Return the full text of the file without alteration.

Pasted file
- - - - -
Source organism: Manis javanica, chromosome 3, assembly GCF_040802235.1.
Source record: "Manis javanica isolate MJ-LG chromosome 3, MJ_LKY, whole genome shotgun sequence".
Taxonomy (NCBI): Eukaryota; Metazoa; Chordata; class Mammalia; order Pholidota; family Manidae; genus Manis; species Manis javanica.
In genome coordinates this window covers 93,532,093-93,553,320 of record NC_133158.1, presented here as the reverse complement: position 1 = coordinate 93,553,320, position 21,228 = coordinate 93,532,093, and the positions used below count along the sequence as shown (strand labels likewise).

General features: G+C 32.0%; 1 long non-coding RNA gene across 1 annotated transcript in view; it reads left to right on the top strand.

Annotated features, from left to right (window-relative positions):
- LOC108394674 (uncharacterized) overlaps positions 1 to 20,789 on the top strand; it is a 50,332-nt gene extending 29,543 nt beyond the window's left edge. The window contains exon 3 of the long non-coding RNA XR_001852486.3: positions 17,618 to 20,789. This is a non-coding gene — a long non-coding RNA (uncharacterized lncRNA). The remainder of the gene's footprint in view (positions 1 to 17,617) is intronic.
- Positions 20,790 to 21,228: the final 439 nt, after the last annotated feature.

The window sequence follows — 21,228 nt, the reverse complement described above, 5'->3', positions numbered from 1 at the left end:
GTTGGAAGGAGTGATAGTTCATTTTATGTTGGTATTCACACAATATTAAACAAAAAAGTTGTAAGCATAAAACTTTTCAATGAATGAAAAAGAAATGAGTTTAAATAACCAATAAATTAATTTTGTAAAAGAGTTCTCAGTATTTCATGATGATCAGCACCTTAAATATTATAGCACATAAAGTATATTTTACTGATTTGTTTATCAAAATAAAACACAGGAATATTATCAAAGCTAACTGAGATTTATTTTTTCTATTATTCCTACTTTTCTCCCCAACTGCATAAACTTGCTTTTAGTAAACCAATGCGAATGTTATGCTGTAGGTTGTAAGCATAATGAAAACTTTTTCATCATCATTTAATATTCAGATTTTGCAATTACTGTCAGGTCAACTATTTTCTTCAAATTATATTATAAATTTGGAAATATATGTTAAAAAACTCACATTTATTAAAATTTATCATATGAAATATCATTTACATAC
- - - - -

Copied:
Source organism: Manis javanica, chromosome 3, assembly GCF_040802235.1.
Source record: "Manis javanica isolate MJ-LG chromosome 3, MJ_LKY, whole genome shotgun sequence".
Taxonomy (NCBI): Eukaryota; Metazoa; Chordata; class Mammalia; order Pholidota; family Manidae; genus Manis; species Manis javanica.
In genome coordinates this window covers 93,532,093-93,553,320 of record NC_133158.1, presented here as the reverse complement: position 1 = coordinate 93,553,320, position 21,228 = coordinate 93,532,093, and the positions used below count along the sequence as shown (strand labels likewise).

General features: G+C 32.0%; 1 long non-coding RNA gene across 1 annotated transcript in view; it reads left to right on the top strand.

Annotated features, from left to right (window-relative positions):
- LOC108394674 (uncharacterized) overlaps positions 1 to 20,789 on the top strand; it is a 50,332-nt gene extending 29,543 nt beyond the window's left edge. The window contains exon 3 of the long non-coding RNA XR_001852486.3: positions 17,618 to 20,789. This is a non-coding gene — a long non-coding RNA (uncharacterized lncRNA). The remainder of the gene's footprint in view (positions 1 to 17,617) is intronic.
- Positions 20,790 to 21,228: the final 439 nt, after the last annotated feature.

The window sequence follows — 21,228 nt, the reverse complement described above, 5'->3', positions numbered from 1 at the left end:
GTTGGAAGGAGTGATAGTTCATTTTATGTTGGTATTCACACAATATTAAACAAAAAAGTTGTAAGCATAAAACTTTTCAATGAATGAAAAAGAAATGAGTTTAAATAACCAATAAATTAATTTTGTAAAAGAGTTCTCAGTATTTCATGATGATCAGCACCTTAAATATTATAGCACATAAAGTATATTTTACTGATTTGTTTATCAAAATAAAACACAGGAATATTATCAAAGCTAACTGAGATTTATTTTTTCTATTATTCCTACTTTTCTCCCCAACTGCATAAACTTGCTTTTAGTAAACCAATGCGAATGTTATGCTGTAGGTTGTAAGCATAATGAAAACTTTTTCATCATCATTTAATATTCAGATTTTGCAATTACTGTCAGGTCAACTATTTTCTTCAAATTATATTATAAATTTGGAAATATATGTTAAAAAACTCACATTTATTAAAATTTATCATATGAAATATCATTTACATAC